Monday, January 19, 2009
Sweden, Norway and a request for some decent macroeconomic models
The content contained in this blog represents the opinions of Mr. Hempton. You should assume Mr. Hempton and his affiliates have positions in the securities discussed in this blog, and such beneficial ownership can create a conflict of interest regarding the objectivity of this blog. Statements in the blog are not guarantees of future performance and are subject to certain risks, uncertainties and other factors. Certain information in this blog concerning economic trends and performance is based on or derived from information provided by third-party sources. Mr. Hempton does not guarantee the accuracy of such information and has not independently verified the accuracy or completeness of such information or the assumptions on which such information is based. Such information may change after it is posted and Mr. Hempton is not obligated to, and may not, update it. The commentary in this blog in no way constitutes a solicitation of business, an offer of a security or a solicitation to purchase a security, or investment advice. In fact, it should not be relied upon in making investment decisions, ever. It is intended solely for the entertainment of the reader, and the author. In particular this blog is not directed for investment purposes at US Persons.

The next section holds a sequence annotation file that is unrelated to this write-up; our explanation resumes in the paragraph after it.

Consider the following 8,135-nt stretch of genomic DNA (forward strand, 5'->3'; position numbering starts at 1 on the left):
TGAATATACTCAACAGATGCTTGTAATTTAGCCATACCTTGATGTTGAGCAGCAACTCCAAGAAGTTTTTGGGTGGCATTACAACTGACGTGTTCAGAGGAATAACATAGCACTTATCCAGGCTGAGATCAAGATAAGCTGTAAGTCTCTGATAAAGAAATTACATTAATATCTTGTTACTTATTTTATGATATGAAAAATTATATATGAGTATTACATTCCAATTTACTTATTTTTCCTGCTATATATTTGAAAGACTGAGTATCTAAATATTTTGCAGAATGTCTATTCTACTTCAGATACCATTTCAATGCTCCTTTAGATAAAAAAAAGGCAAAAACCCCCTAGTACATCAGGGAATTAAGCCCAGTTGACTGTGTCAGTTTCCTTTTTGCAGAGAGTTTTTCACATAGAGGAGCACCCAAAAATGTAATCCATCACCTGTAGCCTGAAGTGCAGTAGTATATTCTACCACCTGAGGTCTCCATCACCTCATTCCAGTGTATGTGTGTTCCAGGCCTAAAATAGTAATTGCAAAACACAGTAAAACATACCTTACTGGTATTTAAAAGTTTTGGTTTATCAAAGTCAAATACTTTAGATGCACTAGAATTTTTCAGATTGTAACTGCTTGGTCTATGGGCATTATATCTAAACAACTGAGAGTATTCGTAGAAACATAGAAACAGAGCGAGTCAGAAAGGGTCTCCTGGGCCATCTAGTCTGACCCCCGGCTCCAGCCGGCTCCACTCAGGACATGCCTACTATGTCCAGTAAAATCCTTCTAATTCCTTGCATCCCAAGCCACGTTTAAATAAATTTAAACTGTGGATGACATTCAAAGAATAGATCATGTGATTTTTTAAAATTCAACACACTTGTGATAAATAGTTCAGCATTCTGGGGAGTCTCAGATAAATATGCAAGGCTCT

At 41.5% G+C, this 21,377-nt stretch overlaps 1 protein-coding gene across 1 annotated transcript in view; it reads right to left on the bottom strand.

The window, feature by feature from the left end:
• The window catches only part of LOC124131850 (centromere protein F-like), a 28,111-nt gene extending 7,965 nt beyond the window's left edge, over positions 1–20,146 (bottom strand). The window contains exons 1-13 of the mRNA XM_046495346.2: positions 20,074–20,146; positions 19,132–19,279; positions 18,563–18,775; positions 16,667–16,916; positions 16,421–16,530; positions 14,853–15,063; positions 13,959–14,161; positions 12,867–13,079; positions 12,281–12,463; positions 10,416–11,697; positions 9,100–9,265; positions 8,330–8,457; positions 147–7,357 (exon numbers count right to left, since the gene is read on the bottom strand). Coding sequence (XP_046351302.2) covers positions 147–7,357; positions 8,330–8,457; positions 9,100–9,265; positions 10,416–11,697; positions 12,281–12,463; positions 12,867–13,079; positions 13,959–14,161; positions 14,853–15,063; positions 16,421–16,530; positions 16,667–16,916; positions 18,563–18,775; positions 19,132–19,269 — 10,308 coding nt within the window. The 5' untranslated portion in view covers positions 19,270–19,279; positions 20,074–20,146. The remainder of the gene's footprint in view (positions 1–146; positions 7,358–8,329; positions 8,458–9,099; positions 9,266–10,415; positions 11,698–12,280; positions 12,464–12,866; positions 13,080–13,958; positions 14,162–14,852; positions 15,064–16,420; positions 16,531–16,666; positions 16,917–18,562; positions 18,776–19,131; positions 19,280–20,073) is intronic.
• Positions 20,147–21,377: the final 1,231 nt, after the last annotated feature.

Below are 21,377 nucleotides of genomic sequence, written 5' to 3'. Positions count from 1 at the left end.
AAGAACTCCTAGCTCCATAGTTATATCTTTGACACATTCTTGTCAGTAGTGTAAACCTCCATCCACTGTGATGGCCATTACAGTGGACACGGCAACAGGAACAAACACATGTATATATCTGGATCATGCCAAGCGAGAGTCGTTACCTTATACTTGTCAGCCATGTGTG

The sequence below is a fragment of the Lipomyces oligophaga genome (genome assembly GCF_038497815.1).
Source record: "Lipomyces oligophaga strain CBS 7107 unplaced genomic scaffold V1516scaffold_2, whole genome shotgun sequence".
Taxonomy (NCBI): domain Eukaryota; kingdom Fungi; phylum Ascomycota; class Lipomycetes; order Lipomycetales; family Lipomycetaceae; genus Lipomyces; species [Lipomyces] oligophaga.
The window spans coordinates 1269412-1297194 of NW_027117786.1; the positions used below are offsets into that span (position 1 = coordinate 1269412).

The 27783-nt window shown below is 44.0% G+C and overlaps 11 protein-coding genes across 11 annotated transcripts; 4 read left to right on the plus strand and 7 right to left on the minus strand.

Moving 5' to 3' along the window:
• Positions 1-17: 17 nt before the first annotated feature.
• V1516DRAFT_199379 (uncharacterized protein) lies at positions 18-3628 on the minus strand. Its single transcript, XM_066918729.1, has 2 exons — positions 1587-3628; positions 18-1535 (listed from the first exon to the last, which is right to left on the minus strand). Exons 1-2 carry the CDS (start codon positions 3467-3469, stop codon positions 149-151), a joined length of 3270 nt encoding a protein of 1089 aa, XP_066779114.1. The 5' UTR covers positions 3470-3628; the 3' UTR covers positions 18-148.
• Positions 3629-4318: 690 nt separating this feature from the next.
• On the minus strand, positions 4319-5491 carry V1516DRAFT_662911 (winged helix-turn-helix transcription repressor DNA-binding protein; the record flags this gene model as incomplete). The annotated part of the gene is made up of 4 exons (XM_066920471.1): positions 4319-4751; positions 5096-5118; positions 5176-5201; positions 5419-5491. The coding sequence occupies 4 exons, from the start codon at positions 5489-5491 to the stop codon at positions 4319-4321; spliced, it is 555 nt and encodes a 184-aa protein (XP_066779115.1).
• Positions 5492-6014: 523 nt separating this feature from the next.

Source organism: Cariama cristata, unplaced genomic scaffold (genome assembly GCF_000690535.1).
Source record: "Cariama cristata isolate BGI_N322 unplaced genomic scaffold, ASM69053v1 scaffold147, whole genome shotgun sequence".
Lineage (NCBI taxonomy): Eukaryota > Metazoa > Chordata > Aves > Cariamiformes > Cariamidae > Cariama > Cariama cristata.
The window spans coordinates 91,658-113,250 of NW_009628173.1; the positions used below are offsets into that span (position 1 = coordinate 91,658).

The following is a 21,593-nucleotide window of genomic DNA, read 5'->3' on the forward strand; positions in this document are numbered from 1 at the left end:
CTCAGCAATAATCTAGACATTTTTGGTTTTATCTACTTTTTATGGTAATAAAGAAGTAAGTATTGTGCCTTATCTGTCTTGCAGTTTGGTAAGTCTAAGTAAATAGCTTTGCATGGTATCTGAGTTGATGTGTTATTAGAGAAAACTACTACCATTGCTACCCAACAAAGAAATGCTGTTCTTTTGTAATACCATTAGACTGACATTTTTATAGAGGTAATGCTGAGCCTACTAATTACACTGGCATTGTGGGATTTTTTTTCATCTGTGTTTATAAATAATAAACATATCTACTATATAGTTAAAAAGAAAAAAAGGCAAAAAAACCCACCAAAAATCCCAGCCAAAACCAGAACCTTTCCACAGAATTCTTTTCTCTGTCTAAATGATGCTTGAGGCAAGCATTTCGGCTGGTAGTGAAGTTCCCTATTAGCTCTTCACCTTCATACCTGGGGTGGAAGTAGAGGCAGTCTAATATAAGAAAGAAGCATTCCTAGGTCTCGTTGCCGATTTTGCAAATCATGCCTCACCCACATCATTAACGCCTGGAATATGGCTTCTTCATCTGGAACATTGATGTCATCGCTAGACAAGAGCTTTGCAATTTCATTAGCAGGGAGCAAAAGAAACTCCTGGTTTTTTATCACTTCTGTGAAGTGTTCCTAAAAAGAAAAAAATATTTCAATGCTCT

I think your logical chain breaks down. Norway and Sweden both had financial crises, despite having their own currency.
What having your own currency may do is prevent other people's crises becoming yours.
once having spoked for 2% ownership
Willem Buiter is pamphleting about the UK joining the pound
My impression is that formal economic models tend not to be very useful in dealing with modern financial markets, which is one reason why 'smart' academics like Krugman, de Long and Buiter can be at complete loggerheads over how to deal with the crisis. However, former RBA Governor Ian Macfarlane once made reference to an informal model - he called it the Australian model - which emphasised the importance of a floating exchange rate, and seems very consistent with your point. See http://www.rba.gov.au/Speeches/2005/sp_gov_131205.html
Post a Comment